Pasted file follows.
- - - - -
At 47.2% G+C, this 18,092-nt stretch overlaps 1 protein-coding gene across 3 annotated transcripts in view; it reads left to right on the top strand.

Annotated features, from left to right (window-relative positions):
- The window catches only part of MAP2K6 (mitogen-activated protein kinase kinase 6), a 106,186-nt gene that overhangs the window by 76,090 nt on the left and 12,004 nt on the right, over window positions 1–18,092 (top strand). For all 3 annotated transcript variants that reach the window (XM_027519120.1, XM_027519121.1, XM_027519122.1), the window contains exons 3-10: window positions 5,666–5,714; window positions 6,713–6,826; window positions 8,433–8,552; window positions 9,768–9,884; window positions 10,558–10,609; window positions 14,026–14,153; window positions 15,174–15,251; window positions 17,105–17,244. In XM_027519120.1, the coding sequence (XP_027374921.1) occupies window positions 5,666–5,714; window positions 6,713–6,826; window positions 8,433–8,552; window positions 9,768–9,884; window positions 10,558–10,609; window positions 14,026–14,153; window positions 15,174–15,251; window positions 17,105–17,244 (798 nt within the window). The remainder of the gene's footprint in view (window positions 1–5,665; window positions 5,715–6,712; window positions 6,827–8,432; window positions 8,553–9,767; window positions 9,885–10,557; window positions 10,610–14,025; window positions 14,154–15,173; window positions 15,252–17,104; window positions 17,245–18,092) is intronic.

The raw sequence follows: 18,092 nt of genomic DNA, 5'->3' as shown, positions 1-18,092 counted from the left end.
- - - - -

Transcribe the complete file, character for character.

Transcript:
At 47.2% G+C, this 18,092-nt stretch overlaps 1 protein-coding gene across 3 annotated transcripts in view; it reads left to right on the top strand.

Annotated features, from left to right (window-relative positions):
- The window catches only part of MAP2K6 (mitogen-activated protein kinase kinase 6), a 106,186-nt gene that overhangs the window by 76,090 nt on the left and 12,004 nt on the right, over window positions 1–18,092 (top strand). For all 3 annotated transcript variants that reach the window (XM_027519120.1, XM_027519121.1, XM_027519122.1), the window contains exons 3-10: window positions 5,666–5,714; window positions 6,713–6,826; window positions 8,433–8,552; window positions 9,768–9,884; window positions 10,558–10,609; window positions 14,026–14,153; window positions 15,174–15,251; window positions 17,105–17,244. In XM_027519120.1, the coding sequence (XP_027374921.1) occupies window positions 5,666–5,714; window positions 6,713–6,826; window positions 8,433–8,552; window positions 9,768–9,884; window positions 10,558–10,609; window positions 14,026–14,153; window positions 15,174–15,251; window positions 17,105–17,244 (798 nt within the window). The remainder of the gene's footprint in view (window positions 1–5,665; window positions 5,715–6,712; window positions 6,827–8,432; window positions 8,553–9,767; window positions 9,885–10,557; window positions 10,610–14,025; window positions 14,154–15,173; window positions 15,252–17,104; window positions 17,245–18,092) is intronic.

The raw sequence follows: 18,092 nt of genomic DNA, 5'->3' as shown, positions 1-18,092 counted from the left end.